Mixing Up Your Practice Sessions

Yesterday, a wonderful little bird by the name of Nancy Stagnitta (a former teacher of mine at the Interlochen Arts Academy) told me about another lovely blog called “The Bulletproof Musician” (see link below). This blog has a few tasty morsels to keep you going strong as a musician! As I was taking a look as this blog, I happened across a post about getting the most out of your practice sessions and making sure what you practice sticks with you from day to day. Needless to say, I was intrigued!

Since I have started my studies with Robert Langevin at Juilliard, my practicing has been largely focused on Scales and Etudes (with much work on sound and repertoire, but that is a given). While I recognize the EXTREME importance that scales and etudes have on keeping my playing at a high level, I must admit that sitting in a room by myself, practicing an etude slowly and inching up the metronome every 3-5 minutes is NOT how I would ideally like to spend my time. To add insult to injury, I was finding that this method of practicing was not sticking. I would inch up the tempo from quarter equals 72 to 80 for one etude in a practice session, only to come back the next day and only be able to play the etude successfully at quarter equals 74. Going 8 steps forward and 6 steps back is NO way to make progress!

When I happened across this article, it could not have come at a better time. Basically, this article says that it is OK to mix up your practice sessions! NO MORE practicing long tones for 20 minutes at a time only to ignore every long tone at the first 5 or so. NO MORE practicing an etude for 30 minutes straight in 20 different rhythms, then inching up the metronome click by click by CLICK. Instead, after just a few minutes spent practicing one thing, you move on to another, giving your brain a break from one task and allowing yourself to focus 100% on EVERY task at hand without tuning out due to the monotonous nature of practicing everything in large blocks of time!

Here is what a “Mixed Up” practice session might look like:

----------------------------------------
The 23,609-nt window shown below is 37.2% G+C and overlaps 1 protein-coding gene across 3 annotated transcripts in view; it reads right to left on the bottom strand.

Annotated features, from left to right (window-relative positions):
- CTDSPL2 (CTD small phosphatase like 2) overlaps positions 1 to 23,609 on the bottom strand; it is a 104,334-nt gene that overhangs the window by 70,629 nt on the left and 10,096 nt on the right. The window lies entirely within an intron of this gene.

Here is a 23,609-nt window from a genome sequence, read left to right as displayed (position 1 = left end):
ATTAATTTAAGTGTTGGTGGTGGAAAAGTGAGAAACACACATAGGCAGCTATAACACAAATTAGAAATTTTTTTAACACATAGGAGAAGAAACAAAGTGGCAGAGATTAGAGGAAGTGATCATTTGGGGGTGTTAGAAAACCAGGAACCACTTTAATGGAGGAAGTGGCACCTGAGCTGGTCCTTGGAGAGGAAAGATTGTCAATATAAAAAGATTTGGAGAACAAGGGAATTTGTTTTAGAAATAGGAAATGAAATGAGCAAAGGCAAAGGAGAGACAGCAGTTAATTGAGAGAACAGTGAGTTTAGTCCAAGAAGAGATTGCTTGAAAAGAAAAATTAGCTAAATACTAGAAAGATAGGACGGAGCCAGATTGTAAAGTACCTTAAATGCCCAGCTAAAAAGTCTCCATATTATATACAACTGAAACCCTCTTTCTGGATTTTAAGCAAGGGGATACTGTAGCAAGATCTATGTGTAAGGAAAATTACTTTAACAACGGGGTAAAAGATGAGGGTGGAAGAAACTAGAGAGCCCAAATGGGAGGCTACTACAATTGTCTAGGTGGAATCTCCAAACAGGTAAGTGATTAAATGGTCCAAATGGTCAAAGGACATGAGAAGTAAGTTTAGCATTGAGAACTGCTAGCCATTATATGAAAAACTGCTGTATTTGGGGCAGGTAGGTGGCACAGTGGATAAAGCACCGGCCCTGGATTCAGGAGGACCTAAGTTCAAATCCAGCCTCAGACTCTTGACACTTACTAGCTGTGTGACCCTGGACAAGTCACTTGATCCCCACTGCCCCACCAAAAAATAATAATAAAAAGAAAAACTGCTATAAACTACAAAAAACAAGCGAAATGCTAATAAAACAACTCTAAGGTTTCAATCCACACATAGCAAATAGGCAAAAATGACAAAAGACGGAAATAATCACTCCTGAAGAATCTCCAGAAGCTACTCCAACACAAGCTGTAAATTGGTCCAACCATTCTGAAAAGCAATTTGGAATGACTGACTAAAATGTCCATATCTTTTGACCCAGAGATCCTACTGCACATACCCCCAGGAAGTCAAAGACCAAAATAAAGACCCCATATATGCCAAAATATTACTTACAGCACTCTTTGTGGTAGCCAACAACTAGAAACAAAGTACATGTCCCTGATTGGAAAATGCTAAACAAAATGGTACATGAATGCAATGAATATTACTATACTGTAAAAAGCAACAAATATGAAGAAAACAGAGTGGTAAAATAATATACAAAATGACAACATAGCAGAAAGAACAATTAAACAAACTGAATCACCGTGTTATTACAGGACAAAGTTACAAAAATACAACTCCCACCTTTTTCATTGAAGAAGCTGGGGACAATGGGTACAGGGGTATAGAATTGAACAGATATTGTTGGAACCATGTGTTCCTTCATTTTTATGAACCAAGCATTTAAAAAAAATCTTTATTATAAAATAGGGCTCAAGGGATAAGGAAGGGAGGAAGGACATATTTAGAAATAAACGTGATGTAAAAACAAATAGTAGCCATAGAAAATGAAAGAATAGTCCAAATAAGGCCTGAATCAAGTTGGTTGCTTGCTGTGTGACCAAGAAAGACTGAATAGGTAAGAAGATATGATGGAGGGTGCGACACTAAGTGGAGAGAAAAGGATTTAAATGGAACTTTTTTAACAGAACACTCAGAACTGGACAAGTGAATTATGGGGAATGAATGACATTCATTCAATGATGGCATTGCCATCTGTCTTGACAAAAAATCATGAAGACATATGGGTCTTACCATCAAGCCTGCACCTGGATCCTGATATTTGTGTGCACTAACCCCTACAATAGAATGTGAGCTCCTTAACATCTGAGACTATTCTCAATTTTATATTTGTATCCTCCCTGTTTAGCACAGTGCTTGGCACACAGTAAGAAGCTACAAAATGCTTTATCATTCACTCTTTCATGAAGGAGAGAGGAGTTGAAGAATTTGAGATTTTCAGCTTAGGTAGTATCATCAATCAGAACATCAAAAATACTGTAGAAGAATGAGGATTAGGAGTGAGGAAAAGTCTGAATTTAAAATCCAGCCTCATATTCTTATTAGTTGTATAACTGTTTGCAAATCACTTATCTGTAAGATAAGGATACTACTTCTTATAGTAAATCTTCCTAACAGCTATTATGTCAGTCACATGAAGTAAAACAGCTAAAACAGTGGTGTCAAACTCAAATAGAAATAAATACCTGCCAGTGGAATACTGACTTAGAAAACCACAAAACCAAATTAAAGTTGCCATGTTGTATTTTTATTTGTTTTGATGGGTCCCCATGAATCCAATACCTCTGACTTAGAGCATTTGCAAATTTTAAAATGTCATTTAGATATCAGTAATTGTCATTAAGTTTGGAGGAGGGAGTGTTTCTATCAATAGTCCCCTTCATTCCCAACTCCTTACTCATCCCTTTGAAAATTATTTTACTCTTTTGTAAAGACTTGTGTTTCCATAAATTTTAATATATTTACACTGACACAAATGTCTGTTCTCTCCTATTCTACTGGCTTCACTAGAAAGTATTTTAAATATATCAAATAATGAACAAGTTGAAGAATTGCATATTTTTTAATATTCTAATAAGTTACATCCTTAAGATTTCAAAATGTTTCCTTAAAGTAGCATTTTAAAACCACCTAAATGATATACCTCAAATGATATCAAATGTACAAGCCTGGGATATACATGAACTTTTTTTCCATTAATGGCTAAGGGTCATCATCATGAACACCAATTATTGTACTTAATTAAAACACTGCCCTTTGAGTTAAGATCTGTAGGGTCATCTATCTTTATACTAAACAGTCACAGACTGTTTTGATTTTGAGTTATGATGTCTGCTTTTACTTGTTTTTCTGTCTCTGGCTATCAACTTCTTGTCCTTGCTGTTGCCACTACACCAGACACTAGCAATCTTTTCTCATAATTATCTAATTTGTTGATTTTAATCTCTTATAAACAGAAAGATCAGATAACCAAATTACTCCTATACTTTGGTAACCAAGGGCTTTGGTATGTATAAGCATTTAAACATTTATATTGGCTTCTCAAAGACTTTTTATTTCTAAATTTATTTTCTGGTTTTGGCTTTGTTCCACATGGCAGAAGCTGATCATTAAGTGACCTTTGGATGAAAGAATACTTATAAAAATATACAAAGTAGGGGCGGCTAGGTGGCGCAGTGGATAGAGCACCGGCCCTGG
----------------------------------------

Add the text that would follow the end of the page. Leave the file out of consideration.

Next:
Length / Material to Practice

2 minutes – Long tone, scale, long tone, scale… (I do B down to E)
3 minutes – Excerpt A (using first rhythmic variation)
2 minutes – Third progression, arpeggio, third progression, arpeggio… (Full range scales C Major to C minor in the circle of fifths)
3 minutes – Excerpt B (using first rhythmic variation)
2 minutes – Long tone, scale, long tone, scale… (Now E down to A)
3 minutes – Excerpt A (using second rhythmic variation)
2 minutes – Third progression, arpeggio, third progression, arpeggio… (Full range scales Ab Major to G# minor in the circle of fifths)
3 minutes – Excerpt B (using second rhythmic variation)
Etc.

From “The Bulletproof Musician Blog”: “The permutations are endless and the exact division of time is not important. What is crucial is that you are keeping your brain engaged by varying the material. More engagement means you will be less bored, more goal-oriented (you have to be if you only have 3 minutes to accomplish something), and substantially more productive. Most importantly, when you return to the practice room the next day, you can start from where you left off. This type of practice sticks.”

I encourage you ALL to try this just for a week and track your progress. I would LOVE to hear comments on how it worked for you, modifications you made to the proposed “schedule,” etc.

I am still trying this method out, but from what I have done so far, I already notice a HUGE improvement in my focus, in meeting my practice goals, and in maintaining an upward trend with the material that I am practicing.

For the FULL details, visit “The Bulletproof Musician” blog: http://www.bulletproofmusician.com/why-the-progress-in-the-practice-room-seems-to-disappear-overnight/

Advertisements

Leave a Reply

Fill in your details below or click an icon to log in:

WordPress.com Logo

You are commenting using your WordPress.com account. Log Out / Change )

Twitter picture

You are commenting using your Twitter account. Log Out / Change )

Facebook photo

You are commenting using your Facebook account. Log Out / Change )

Google+ photo

You are commenting using your Google+ account. Log Out / Change )

Connecting to %s